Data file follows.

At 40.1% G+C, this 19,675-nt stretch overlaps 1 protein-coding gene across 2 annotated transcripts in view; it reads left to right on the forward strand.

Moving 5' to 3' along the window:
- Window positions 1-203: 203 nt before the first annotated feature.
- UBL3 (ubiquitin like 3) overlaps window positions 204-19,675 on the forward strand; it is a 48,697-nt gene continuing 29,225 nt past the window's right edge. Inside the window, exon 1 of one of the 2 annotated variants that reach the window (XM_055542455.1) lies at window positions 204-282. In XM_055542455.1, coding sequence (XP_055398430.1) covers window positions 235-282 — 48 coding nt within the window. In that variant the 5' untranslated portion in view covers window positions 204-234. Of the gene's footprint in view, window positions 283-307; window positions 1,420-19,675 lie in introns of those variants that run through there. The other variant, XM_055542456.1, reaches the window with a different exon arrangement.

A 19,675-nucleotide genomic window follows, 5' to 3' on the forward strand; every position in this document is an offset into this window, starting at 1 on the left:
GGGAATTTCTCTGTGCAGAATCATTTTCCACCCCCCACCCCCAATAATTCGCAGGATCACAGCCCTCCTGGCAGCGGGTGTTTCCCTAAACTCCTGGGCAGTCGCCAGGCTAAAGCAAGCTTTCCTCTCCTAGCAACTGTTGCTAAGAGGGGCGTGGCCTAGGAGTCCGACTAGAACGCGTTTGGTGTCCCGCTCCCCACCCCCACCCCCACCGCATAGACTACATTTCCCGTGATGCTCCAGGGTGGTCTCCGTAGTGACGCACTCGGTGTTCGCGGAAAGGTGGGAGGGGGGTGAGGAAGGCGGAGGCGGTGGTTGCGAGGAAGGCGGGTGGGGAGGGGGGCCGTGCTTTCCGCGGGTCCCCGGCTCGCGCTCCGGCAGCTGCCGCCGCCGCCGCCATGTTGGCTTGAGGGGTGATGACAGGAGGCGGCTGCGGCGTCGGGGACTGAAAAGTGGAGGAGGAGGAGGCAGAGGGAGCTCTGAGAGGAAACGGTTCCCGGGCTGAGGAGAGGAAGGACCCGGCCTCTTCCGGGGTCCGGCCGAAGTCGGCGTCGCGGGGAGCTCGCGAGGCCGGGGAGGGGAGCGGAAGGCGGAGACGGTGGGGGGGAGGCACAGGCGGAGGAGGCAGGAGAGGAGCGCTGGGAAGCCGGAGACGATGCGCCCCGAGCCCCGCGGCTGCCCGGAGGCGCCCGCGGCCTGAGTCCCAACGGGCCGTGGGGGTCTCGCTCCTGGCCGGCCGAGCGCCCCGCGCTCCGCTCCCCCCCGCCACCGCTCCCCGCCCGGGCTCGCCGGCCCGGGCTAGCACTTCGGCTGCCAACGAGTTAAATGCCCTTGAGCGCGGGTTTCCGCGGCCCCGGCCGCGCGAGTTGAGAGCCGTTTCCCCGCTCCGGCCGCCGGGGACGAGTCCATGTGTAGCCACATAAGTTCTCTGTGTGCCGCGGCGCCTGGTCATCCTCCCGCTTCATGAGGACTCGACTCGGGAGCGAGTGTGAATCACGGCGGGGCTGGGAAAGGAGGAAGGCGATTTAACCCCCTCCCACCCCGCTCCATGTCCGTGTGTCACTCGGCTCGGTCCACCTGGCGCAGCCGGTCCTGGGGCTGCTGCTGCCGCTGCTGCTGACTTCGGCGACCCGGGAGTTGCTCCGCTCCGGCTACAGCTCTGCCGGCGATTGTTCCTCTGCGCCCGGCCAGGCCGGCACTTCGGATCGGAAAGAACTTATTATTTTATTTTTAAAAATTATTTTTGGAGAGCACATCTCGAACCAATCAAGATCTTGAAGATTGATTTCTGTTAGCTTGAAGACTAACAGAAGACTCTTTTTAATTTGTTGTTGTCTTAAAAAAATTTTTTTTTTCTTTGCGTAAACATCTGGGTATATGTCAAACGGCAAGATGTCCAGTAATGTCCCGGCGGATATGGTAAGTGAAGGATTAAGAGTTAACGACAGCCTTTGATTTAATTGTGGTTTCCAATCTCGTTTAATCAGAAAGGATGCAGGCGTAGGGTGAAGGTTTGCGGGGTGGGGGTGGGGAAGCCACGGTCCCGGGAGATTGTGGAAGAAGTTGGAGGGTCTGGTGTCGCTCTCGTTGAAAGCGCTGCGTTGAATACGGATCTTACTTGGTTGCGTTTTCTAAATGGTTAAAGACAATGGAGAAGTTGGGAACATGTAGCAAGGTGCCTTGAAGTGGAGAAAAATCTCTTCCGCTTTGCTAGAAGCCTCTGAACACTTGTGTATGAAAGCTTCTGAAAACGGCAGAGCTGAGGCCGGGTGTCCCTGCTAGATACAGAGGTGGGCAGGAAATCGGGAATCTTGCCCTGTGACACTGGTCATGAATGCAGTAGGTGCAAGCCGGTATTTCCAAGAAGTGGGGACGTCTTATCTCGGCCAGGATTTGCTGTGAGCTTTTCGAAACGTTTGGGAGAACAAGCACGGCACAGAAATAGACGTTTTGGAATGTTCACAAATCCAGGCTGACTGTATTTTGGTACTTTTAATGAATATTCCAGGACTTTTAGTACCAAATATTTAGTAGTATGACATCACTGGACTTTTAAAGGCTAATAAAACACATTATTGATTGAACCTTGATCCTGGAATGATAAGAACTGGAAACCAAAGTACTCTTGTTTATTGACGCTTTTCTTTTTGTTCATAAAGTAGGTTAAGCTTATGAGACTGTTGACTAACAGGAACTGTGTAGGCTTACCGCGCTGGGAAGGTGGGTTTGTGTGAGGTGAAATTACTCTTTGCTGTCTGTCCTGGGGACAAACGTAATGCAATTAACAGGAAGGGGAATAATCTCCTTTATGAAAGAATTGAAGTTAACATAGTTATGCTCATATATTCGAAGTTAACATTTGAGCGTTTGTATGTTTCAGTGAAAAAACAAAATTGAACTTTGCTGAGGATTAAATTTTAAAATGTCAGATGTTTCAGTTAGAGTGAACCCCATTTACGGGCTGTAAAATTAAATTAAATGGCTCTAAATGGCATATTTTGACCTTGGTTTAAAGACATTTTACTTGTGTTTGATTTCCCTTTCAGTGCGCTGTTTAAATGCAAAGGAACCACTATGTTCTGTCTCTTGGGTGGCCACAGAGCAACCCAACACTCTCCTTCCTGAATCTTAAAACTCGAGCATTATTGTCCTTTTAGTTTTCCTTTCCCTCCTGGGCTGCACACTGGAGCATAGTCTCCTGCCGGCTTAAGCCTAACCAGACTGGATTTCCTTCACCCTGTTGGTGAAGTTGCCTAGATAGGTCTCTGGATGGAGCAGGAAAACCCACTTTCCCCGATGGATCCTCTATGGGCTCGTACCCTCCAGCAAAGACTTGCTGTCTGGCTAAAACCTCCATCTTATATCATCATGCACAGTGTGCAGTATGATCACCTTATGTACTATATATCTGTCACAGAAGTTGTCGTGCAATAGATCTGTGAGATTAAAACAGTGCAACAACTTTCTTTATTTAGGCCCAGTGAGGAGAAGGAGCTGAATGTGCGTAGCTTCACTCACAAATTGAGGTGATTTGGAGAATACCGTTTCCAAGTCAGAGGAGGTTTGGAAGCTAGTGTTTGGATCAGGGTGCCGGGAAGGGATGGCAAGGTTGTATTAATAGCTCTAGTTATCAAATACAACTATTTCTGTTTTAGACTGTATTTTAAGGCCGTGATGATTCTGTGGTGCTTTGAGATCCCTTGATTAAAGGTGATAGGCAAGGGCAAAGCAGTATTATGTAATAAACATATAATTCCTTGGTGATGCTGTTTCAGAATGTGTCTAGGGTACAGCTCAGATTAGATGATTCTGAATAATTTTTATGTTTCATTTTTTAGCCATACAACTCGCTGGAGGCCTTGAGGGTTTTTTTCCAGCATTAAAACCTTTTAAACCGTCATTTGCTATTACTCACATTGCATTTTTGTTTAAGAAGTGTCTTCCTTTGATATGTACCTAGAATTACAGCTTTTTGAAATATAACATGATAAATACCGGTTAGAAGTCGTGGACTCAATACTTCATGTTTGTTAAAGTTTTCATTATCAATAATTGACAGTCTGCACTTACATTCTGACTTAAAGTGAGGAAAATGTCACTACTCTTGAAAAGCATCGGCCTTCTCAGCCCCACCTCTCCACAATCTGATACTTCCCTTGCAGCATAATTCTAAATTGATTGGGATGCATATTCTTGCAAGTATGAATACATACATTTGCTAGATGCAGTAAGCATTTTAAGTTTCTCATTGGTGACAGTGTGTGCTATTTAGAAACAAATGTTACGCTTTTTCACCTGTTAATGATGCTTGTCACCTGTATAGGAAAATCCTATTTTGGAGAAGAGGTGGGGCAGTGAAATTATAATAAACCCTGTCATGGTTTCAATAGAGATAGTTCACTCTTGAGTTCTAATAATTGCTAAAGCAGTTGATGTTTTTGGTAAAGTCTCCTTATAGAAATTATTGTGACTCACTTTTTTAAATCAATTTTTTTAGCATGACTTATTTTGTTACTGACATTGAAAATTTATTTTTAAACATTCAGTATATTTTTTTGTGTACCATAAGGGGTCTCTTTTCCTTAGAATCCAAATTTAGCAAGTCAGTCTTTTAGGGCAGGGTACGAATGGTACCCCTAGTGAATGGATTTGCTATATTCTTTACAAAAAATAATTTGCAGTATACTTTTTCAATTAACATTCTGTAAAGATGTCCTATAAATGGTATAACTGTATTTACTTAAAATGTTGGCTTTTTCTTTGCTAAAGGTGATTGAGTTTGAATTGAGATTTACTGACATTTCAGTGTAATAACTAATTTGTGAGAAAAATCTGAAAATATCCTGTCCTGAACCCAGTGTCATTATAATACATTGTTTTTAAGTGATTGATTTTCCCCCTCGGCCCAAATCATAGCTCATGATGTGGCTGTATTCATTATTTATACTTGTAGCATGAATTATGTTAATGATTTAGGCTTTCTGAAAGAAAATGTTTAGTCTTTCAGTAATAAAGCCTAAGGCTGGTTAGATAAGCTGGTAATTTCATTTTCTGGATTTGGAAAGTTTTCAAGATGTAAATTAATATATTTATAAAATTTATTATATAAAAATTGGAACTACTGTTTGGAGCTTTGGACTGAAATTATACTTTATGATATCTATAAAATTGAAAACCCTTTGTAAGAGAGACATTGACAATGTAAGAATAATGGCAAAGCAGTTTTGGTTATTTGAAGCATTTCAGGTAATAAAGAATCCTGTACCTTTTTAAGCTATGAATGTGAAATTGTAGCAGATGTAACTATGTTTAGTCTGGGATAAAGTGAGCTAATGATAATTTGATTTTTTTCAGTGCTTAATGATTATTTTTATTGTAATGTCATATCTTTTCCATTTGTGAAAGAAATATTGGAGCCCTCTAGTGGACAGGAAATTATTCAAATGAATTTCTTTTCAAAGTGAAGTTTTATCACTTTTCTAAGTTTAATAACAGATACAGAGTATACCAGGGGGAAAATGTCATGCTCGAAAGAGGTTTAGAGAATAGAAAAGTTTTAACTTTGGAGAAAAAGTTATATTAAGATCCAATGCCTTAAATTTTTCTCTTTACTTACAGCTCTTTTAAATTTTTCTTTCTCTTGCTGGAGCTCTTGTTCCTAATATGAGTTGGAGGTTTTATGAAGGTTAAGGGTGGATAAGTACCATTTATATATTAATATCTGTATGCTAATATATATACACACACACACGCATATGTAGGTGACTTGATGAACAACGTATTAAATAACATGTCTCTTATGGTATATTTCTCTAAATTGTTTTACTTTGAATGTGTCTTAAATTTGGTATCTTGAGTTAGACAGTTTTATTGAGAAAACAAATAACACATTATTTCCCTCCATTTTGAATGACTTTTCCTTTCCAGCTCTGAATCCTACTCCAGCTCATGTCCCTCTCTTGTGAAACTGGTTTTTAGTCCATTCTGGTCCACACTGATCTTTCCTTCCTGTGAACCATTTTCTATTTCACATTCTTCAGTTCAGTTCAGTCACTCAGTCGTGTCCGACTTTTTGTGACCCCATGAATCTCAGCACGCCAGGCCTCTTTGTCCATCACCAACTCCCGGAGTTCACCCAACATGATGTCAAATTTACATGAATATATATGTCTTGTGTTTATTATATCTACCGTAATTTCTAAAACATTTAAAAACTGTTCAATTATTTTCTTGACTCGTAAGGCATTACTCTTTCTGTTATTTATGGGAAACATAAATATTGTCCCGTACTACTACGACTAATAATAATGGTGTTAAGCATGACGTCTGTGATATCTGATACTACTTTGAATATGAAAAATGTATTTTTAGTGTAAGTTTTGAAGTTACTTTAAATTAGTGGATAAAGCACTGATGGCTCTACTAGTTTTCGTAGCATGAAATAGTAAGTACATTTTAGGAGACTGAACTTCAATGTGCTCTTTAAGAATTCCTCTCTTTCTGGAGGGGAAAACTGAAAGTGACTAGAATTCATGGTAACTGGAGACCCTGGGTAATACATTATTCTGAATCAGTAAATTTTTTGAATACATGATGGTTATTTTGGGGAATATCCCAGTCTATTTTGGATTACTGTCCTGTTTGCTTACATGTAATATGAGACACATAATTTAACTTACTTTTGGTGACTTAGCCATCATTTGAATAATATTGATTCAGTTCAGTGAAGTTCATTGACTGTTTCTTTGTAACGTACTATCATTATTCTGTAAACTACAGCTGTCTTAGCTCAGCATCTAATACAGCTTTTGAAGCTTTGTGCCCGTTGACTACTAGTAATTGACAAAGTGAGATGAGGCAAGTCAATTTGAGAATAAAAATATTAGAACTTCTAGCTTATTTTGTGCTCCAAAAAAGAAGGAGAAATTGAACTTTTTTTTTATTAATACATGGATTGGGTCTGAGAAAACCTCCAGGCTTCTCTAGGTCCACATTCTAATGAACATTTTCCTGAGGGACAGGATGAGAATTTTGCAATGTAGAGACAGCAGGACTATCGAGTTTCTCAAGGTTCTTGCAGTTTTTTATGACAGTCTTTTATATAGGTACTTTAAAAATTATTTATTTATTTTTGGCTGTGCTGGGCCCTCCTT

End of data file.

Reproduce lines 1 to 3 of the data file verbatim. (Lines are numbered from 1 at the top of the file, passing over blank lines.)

At 40.1% G+C, this 19,675-nt stretch overlaps 1 protein-coding gene across 2 annotated transcripts in view; it reads left to right on the forward strand.

Moving 5' to 3' along the window:
- Window positions 1-203: 203 nt before the first annotated feature.